Filling Your Life so Your Children Don’t Have to–How to be a Great Model for Your Kids

After 17 years of marriage, I was shocked when all of a sudden my whole life came crashing down around me.  My marriage, my existence as wife and my life as I knew it was over.  I had a choice to make.  I could fill up my life with my children or I could be a great role model for them by filling my emptiness with goals that would make me whole.

When I first separated from my ex, I was just starting back to college to finish my bachelor’s degree.  I also began running and was training for a 1/2 marathon.  Before my impending divorce, I was a stay-at-home mother for 14 years.  My ex and I had made the decision that I would stay at home with the kids, at least until they entered school, while he pursued first his medical degree, then a 5-year residency, then a fellowship, then he tried 3 different practices all in different parts of the country.  Needless to say, even if I wanted to finish school or climb a career ladder, I couldn’t.  Logistically it was impossible.  (Note to self and to others who think that forgoing a college degree and/or a career is a smart idea:  In this age of more than 50% of marriages ending in divorce, make the decisions now that are necessary so that if divorce occurs you will be able to financially care for yourself and your children).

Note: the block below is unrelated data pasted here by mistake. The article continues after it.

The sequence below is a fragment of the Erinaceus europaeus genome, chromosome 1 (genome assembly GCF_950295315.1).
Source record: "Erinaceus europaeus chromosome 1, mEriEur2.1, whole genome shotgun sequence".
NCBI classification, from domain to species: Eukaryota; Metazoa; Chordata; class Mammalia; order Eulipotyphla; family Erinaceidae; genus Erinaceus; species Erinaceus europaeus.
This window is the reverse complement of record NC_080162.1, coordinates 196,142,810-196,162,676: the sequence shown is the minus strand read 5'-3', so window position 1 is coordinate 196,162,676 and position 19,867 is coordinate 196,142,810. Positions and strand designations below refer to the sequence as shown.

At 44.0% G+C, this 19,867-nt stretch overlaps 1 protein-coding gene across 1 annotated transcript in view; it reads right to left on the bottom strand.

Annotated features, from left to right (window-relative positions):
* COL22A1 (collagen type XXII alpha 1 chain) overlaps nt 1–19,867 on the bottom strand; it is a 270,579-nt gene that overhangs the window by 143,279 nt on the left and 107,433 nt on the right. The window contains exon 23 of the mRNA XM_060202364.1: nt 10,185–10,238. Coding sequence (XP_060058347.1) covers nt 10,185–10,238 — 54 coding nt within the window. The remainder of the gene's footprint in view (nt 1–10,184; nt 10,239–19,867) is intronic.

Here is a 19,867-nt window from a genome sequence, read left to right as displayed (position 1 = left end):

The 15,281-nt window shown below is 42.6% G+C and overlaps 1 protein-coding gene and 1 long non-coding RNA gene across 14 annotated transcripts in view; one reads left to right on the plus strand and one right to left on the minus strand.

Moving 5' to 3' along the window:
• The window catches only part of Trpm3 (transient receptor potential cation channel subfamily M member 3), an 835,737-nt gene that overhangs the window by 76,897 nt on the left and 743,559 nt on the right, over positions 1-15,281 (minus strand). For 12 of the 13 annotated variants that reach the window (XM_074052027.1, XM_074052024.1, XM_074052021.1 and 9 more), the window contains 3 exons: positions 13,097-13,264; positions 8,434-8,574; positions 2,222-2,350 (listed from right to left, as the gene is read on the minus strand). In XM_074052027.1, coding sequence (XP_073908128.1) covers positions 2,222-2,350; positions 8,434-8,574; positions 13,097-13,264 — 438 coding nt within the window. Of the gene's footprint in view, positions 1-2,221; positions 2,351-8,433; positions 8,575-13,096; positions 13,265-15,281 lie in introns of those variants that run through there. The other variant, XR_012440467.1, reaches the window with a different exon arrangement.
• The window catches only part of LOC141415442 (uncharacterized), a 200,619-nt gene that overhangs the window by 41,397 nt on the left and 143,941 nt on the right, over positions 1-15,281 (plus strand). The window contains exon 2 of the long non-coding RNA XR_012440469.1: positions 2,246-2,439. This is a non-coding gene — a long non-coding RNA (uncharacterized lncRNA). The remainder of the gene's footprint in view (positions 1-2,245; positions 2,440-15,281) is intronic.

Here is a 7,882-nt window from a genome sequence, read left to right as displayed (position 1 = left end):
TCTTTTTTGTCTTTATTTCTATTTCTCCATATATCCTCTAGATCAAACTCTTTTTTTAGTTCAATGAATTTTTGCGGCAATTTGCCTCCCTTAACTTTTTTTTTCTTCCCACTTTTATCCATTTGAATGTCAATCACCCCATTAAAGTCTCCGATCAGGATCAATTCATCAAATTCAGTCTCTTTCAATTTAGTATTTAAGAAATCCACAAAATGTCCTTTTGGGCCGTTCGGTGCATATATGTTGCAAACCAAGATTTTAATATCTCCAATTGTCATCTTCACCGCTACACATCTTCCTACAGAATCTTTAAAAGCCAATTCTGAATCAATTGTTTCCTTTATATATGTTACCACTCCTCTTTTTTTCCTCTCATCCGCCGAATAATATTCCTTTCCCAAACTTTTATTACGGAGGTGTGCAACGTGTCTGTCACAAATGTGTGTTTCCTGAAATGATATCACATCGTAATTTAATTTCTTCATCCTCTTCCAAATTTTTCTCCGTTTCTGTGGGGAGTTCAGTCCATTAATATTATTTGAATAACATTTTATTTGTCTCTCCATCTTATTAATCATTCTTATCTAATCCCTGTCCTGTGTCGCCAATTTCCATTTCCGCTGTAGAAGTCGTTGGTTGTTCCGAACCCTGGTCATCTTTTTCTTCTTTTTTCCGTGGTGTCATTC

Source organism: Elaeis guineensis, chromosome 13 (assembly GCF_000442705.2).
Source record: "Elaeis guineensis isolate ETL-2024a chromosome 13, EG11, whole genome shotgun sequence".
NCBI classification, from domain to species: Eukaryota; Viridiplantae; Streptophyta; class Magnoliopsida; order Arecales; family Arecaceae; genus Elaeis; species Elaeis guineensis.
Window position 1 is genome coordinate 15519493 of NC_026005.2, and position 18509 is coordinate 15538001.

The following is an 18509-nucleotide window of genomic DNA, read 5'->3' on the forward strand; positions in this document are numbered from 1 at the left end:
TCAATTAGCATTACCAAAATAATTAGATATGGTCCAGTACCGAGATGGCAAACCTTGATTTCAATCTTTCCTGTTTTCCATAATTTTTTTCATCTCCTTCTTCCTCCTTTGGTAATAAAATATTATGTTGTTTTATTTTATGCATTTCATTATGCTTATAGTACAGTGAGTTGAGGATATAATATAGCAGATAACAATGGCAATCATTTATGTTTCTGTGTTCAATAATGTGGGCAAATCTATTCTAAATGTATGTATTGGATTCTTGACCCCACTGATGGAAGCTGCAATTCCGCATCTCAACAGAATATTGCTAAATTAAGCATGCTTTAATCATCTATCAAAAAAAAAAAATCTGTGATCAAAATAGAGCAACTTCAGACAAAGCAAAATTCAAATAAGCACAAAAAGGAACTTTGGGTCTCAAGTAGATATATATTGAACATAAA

As a single, divorced mother of three, like many mothers in my situation, I saw my children less than I had before the split.  I found the transition excruciating, but I decided that like the other challenges I have had in my life, I was going to make the best of it.  With the newly found time to myself, I began to find ways to fill it up so that my children did not have to fill that need for me. I was already in therapy and belonged to a divorce support group–Support system, check!  With my school work, writing, and running, I began to fill up my time with and without my children with pursuits devoted to empowering my life and by proxy, theirs.  Physically, mentally, emotionally, psychologically–I began to create a balanced lifeenmeshment with a child for myself.  My children began to have a role model that fit a modern woman; one that was strong, intelligent, happy, healthy, and balanced.  I lost a significant relationship with my ex-spouse, but that hole was filled up by filling up my whole. Instead of using my children to substitute for the absence of my ex, I filled up my life with empowering activities.  Developing your entire being rather than looking externally to your children or to another relationship to fill the emotional hole is a psychologically healthy alternative to the choice many people in the same situation in life have made which is to use their children or their relationship to fill up the empty places within themselves.  For more information about this subject, read my book, Transforming Divorce.